Sunday, November 29, 2009

Feels like Ages since I posted

I have a lot of back posting to catch up on, but I thought to re-cap today as a snap shot. I woke up and found Joan in the hostel and asked if he wanted to go with me to the Christie's auction at the Hong Kong arts center. Rachel, a girl I met the other night, who edits a Chinese Art Magazine, gave me the tip.

And so we went to the art center for the auction, free and open to the public. The auction showed live updates of the prices in Hong Kong dollars, USD, Euro, Chinese Yuan, and Singapore dollars. The first painting went for 6 million u.s. dollars. The next were more tame in the 120,000s or so.
Then we went to the modern art gallery to see the pieces that would be auctioned on Monday. It was a plush setting with people saying things like "We just flew in from Bali", and a free tea/coffee service while you took in the art. The art was amazing, modern, fresh, engaging, and compelling. Here is a list of some artists I liked for later googling:
Kim Dong Yoo -Gene Kelly vs. Frank Sinatra
Hiroshi Kobayashi - Step into the myst
Zeng Chuanxing
Kei Hiraga
Koji Hoyori
Yin Zhoayang
Kim Joen
Kim Jung Sun - When we were young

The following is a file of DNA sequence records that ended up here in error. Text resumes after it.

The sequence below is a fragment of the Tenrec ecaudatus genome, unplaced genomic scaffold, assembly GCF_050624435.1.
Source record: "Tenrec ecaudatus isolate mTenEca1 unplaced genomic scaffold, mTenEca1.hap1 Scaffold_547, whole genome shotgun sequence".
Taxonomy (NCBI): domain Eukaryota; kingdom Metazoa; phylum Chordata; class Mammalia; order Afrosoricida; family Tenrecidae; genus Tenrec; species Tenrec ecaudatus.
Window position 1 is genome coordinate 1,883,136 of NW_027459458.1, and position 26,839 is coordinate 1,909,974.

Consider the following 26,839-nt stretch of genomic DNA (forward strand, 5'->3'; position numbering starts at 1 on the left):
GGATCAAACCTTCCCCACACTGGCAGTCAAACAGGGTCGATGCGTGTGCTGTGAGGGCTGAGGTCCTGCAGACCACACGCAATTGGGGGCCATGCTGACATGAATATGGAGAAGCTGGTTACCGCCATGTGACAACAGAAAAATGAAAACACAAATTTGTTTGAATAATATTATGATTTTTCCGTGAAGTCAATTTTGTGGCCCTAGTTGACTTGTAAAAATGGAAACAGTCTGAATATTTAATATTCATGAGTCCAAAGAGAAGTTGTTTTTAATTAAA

Hang Hao - My Things
Kosuko Okahara - Ibasyo

After Christie's we went for lunch. I had a noodle soup with Crab row dumplings. Essentially dumplings with bright orange crab eggs inside. They tasted good, like crab. Then I went to Victoria Park to study. A large American man made eye contact and sat down on a bench next to me. He started in on his story: He was hired as a guide for a business man to go to China. But they got turned down at border because he failed to get Chinese visas for the mainland. Now he was stuck in HK, which he didn't like because people don't make eye contact, or smile, etc... and this was really the first time he left the hotel to explore the city. He held a big 16oz McDonalds cup with a coke slurpee inside. I talked to him for a while and then left to go get a hair-cut, and do some light shopping. Later in the evening I met up with more people from the hostel to go out for dinner. The orders got all confused, but the food was good anyway. It was a great time. I love Hong Kong.

Kim Jung Sun - When we were young

On auction at Christie's

Saturday, November 21, 2009

Fried Tofu Blocks

Kim took me and another classmate to Sham Shui Po. The restaurant he took us to had the best food I have eaten in HK, and shopping the neighborhood was fun.

The top floor of the wet market, where there are always restaurants...this is like a food court in a mall....

View of the market